Both sides energized ahead of election

Iowa voters started going to the polls this week in the 2018 midterm general election — Monday was the first day for early voting.

And indications suggest the turnout may be the highest offyear election percentage turnout in many years.

It’s about time.

Offyear elections are generally disappointing in terms of the number of voters who show up. (An offyear election is one in which presidential candidates are not on the ballot. They occur in even-numbered years that are not divisible by four, like 2018.)

Greene County is no exception. 

In November 2014, only 55 percent of registered voters cast a ballot for anyone. 

In November 2010, the figure was 55 percent. November 2006 tallied just 50 percent. In November 2002, it was 57 percent.

You get the picture. Bottom line: on average, about half of Greene County adults let the other half be among the “deciders” on who will govern them.

Offyear elections don’t have presidential hopefuls on the ballot. On the other hand, state elected officials in Iowa, like the governor, attorney general and state auditor, are not on the ballot in presidential election years — they show up only in offyears, like this year.

And in offyears there are always all candidates for the Iowa House of Representatives and the U.S. House of Representatives, who seek election every two years, along with various county office hopefuls, half of the Iowa Senate seats, and some judges standing for periodic approval by the voters, and sometimes referendums on specific issues.

(U.S. Senate seats are up for election every six years, which means each one alternates from a presidential year to an offyear. Iowa has no U.S. Senate seat up for election this year.)

But back to the point of this column: why is 2018 likely to see a higher turnout of voters than most offyear elections?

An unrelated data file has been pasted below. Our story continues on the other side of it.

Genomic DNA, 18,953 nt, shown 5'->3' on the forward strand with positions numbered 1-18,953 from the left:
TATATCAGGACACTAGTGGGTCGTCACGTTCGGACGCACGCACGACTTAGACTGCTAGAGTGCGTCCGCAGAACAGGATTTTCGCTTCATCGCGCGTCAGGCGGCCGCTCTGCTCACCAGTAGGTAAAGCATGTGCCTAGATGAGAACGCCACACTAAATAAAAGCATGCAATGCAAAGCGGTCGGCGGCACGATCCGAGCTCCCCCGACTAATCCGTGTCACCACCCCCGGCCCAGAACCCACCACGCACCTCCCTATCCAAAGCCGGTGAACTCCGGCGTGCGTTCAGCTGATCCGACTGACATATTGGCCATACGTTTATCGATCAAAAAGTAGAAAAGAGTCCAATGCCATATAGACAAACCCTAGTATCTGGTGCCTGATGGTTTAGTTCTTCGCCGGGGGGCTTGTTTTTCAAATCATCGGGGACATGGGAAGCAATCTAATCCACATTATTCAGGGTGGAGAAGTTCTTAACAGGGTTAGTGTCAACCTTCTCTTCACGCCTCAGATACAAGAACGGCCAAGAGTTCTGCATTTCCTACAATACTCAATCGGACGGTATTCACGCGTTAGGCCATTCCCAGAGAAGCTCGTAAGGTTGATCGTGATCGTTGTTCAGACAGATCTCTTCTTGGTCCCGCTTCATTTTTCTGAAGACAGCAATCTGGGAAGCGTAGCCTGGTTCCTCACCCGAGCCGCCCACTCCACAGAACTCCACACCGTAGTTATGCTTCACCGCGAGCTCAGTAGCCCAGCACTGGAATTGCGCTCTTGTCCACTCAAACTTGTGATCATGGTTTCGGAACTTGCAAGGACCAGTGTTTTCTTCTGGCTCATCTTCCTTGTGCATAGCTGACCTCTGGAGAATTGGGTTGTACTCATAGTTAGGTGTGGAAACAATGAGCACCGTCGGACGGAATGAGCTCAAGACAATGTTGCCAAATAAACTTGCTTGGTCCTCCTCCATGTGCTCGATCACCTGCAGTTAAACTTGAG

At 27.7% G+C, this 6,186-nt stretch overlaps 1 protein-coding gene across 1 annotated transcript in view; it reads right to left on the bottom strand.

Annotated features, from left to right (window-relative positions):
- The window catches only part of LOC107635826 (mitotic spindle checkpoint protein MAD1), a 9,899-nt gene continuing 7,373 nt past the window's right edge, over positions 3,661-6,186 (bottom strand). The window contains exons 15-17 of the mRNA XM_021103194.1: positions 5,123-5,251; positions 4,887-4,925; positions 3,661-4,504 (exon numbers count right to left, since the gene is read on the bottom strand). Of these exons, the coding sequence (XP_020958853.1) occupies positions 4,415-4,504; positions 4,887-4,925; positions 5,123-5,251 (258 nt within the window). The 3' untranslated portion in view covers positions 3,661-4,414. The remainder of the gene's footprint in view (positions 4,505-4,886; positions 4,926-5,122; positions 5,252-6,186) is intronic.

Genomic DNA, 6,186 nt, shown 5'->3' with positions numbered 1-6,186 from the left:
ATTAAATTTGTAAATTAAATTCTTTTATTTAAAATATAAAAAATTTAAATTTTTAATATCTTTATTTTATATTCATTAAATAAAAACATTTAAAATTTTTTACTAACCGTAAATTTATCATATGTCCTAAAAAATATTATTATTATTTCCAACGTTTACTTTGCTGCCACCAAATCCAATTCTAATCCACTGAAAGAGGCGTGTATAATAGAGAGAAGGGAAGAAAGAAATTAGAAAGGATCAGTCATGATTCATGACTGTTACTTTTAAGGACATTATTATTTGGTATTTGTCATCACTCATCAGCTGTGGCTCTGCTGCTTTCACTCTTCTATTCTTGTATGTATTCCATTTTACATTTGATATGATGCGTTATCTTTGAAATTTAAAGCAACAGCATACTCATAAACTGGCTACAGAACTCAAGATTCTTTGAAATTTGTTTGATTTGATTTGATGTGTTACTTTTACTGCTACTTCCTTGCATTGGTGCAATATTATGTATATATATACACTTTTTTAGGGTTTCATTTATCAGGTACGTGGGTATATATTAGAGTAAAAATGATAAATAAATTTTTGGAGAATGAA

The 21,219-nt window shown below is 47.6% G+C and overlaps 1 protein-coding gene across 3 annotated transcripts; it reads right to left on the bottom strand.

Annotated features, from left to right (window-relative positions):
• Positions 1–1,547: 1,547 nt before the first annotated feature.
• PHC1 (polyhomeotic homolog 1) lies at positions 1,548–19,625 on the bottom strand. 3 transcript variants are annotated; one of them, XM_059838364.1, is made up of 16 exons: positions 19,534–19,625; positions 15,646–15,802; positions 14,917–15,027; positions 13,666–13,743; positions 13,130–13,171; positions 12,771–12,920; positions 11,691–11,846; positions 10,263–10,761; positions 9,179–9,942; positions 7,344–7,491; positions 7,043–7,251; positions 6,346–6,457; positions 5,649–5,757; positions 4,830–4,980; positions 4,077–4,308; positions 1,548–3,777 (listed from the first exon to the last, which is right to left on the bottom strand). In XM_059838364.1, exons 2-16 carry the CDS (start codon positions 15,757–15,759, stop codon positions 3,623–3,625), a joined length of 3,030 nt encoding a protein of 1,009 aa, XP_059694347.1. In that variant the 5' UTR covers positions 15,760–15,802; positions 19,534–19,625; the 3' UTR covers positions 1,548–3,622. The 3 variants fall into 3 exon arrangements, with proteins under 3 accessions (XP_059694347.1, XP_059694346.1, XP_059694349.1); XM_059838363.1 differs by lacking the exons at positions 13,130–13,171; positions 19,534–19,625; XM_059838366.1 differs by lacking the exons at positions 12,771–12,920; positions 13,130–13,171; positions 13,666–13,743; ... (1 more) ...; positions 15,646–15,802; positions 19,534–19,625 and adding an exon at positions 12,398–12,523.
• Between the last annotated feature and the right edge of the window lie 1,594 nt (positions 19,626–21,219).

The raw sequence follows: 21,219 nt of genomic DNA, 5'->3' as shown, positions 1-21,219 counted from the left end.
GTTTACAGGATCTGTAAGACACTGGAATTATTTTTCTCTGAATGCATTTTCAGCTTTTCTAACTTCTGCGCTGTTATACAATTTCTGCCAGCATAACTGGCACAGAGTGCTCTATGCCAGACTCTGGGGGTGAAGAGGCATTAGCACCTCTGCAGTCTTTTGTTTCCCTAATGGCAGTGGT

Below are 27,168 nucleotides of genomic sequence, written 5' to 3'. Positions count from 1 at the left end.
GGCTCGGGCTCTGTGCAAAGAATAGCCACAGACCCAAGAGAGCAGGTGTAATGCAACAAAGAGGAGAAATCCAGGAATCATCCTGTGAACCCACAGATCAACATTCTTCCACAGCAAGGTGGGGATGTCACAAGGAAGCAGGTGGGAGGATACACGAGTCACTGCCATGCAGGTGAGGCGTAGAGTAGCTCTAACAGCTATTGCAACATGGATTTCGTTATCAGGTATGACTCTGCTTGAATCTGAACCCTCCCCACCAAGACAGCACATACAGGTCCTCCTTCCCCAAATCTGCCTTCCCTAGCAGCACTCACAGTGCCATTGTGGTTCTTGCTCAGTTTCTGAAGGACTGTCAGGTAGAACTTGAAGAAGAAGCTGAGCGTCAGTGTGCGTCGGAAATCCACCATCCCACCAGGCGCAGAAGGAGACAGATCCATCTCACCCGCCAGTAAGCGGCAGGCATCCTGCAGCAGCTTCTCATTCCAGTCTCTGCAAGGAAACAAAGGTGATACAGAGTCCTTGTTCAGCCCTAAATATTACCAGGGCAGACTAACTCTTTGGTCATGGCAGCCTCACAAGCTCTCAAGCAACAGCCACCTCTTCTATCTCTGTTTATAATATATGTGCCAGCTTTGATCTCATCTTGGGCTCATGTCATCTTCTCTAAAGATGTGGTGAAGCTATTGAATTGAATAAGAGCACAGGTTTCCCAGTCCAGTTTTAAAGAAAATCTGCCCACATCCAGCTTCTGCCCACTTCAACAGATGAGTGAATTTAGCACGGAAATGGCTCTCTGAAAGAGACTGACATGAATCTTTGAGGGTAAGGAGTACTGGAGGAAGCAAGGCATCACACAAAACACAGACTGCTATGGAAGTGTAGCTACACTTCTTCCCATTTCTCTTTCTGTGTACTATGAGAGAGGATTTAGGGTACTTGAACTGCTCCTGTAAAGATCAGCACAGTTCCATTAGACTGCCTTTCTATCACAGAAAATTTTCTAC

Several reasons.

First, activists in both political parties seem more energized than usual, according to many polls around the country. 

Greene County Republicans have been well organized for a number of years, performing well with their voter turnout efforts. Many of their candidates are incumbents, always an advantage in an election.

And unlike recent years, Greene County Democratic activists are making a concerted effort to register favorable voters and campaign for their candidates. Their door-to-door volunteers and yard signs are more evident this fall than for many years.

Second, attendance at political events is up. 

An example: Thursday of last week saw a panel discussion at Greene County Elementary School among the three candidates for the Iowa House from this legislative district.

Turnout totaled about 60. That’s a big number for such a meeting in this county. 

The candidates answered questions from the audience for about 1½ hours, and the three were uniformly respectful, thoughtful and nuanced. I moderated the session, and it was an impressive event. I’d like to think that, unlike the Washington scene, it showed a maturity of political affairs at our local level.

The candidates for those and other local offices are in the process of appearing at other public venues. I’ve seen some of those, and they have also been impressive. And audience questions have been thoughtful and timely, giving evidence that voters indeed are focused on the election.

Third, polls indicate that a number of high-profile races could be very close, with relatively narrow margins deciding who wins. That’s true for the governor’s race, several Iowa congressional races and maybe some local races as well. Tight races have a way of turning out more voters.

Fourth, national politics has energized Americans to a degree not often seen in an offyear. 

President Trump generates strong feelings, both among his supporters and among his opponents, and many pundits look on this year’s election as an indication of how his leadership is viewed even though his name doesn’t appear on the ballot.

The U.S. Senate’s refusal to consider President Obama’s nomination of Merrick Garland to the Supreme Court and this month’s confirmation of President Trump’s nomination of Brett Kavanaugh briskly stirred the political pot, since the court now has a solid conservative majority, to the relief of many Americans and the despair of many others.

Actions by the Republican-controlled Congress over the past few years have similarly pleased or angered millions of U.S. citizens, many of whom had not previously been politically aware.

At any rate, it looks to me like an offyear election that will be decided by more participating voters than usual. 

Regardless of the outcomes, the higher the turnout, the more legitimacy for the winners. 

That’s a good thing. 

If you want to be part of the action, you have up to and including Tuesday, Nov. 6, to do so. 

That was pretty much the idea of America in the first place.

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